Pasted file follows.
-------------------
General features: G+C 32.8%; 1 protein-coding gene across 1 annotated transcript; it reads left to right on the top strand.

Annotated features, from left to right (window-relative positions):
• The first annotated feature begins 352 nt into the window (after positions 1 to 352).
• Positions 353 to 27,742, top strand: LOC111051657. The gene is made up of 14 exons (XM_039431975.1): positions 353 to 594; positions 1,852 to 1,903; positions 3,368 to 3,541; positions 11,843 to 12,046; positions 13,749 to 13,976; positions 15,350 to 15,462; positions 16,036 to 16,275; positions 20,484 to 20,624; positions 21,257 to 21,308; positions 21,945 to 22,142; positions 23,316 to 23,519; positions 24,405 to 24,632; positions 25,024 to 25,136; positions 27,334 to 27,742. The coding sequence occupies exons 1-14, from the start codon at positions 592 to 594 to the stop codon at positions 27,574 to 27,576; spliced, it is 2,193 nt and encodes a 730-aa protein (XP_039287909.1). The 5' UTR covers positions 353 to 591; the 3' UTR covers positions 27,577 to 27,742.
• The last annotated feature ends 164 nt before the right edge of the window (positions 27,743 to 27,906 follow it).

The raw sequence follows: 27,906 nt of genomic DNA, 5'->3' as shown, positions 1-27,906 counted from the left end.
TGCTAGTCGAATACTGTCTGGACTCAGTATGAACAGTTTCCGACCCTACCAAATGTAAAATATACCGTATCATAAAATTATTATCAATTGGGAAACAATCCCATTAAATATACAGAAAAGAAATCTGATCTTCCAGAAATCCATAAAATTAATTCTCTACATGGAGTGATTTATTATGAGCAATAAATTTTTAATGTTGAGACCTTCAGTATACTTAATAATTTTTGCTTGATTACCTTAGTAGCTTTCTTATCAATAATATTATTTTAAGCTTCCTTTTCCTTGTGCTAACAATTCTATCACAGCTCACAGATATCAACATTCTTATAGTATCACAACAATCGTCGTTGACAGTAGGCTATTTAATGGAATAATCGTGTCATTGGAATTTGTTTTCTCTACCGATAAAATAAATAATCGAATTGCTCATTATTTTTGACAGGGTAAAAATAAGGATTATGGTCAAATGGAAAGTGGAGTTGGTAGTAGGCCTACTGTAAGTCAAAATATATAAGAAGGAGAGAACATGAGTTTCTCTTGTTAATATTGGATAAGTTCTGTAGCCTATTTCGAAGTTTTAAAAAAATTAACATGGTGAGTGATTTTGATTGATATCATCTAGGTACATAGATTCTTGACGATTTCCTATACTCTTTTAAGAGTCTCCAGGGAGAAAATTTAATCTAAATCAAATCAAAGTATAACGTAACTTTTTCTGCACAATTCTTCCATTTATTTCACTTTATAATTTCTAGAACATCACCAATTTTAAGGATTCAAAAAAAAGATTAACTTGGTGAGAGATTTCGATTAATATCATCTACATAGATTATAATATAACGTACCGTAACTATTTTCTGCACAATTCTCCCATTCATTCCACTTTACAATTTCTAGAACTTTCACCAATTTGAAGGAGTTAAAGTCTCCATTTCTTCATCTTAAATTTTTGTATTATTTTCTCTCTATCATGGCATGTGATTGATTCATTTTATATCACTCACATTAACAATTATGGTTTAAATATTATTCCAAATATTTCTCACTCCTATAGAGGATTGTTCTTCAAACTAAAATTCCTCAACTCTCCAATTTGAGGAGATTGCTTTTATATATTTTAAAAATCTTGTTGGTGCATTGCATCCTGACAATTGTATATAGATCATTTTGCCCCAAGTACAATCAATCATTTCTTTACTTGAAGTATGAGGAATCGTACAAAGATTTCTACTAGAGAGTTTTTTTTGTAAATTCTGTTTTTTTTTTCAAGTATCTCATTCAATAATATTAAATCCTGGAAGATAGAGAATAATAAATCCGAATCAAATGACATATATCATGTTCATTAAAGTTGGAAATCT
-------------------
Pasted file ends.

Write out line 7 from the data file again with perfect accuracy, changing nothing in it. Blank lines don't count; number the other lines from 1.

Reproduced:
TGCTAGTCGAATACTGTCTGGACTCAGTATGAACAGTTTCCGACCCTACCAAATGTAAAATATACCGTATCATAAAATTATTATCAATTGGGAAACAATCCCATTAAATATACAGAAAAGAAATCTGATCTTCCAGAAATCCATAAAATTAATTCTCTACATGGAGTGATTTATTATGAGCAATAAATTTTTAATGTTGAGACCTTCAGTATACTTAATAATTTTTGCTTGATTACCTTAGTAGCTTTCTTATCAATAATATTATTTTAAGCTTCCTTTTCCTTGTGCTAACAATTCTATCACAGCTCACAGATATCAACATTCTTATAGTATCACAACAATCGTCGTTGACAGTAGGCTATTTAATGGAATAATCGTGTCATTGGAATTTGTTTTCTCTACCGATAAAATAAATAATCGAATTGCTCATTATTTTTGACAGGGTAAAAATAAGGATTATGGTCAAATGGAAAGTGGAGTTGGTAGTAGGCCTACTGTAAGTCAAAATATATAAGAAGGAGAGAACATGAGTTTCTCTTGTTAATATTGGATAAGTTCTGTAGCCTATTTCGAAGTTTTAAAAAAATTAACATGGTGAGTGATTTTGATTGATATCATCTAGGTACATAGATTCTTGACGATTTCCTATACTCTTTTAAGAGTCTCCAGGGAGAAAATTTAATCTAAATCAAATCAAAGTATAACGTAACTTTTTCTGCACAATTCTTCCATTTATTTCACTTTATAATTTCTAGAACATCACCAATTTTAAGGATTCAAAAAAAAGATTAACTTGGTGAGAGATTTCGATTAATATCATCTACATAGATTATAATATAACGTACCGTAACTATTTTCTGCACAATTCTCCCATTCATTCCACTTTACAATTTCTAGAACTTTCACCAATTTGAAGGAGTTAAAGTCTCCATTTCTTCATCTTAAATTTTTGTATTATTTTCTCTCTATCATGGCATGTGATTGATTCATTTTATATCACTCACATTAACAATTATGGTTTAAATATTATTCCAAATATTTCTCACTCCTATAGAGGATTGTTCTTCAAACTAAAATTCCTCAACTCTCCAATTTGAGGAGATTGCTTTTATATATTTTAAAAATCTTGTTGGTGCATTGCATCCTGACAATTGTATATAGATCATTTTGCCCCAAGTACAATCAATCATTTCTTTACTTGAAGTATGAGGAATCGTACAAAGATTTCTACTAGAGAGTTTTTTTTGTAAATTCTGTTTTTTTTTTCAAGTATCTCATTCAATAATATTAAATCCTGGAAGATAGAGAATAATAAATCCGAATCAAATGACATATATCATGTTCATTAAAGTTGGAAATCT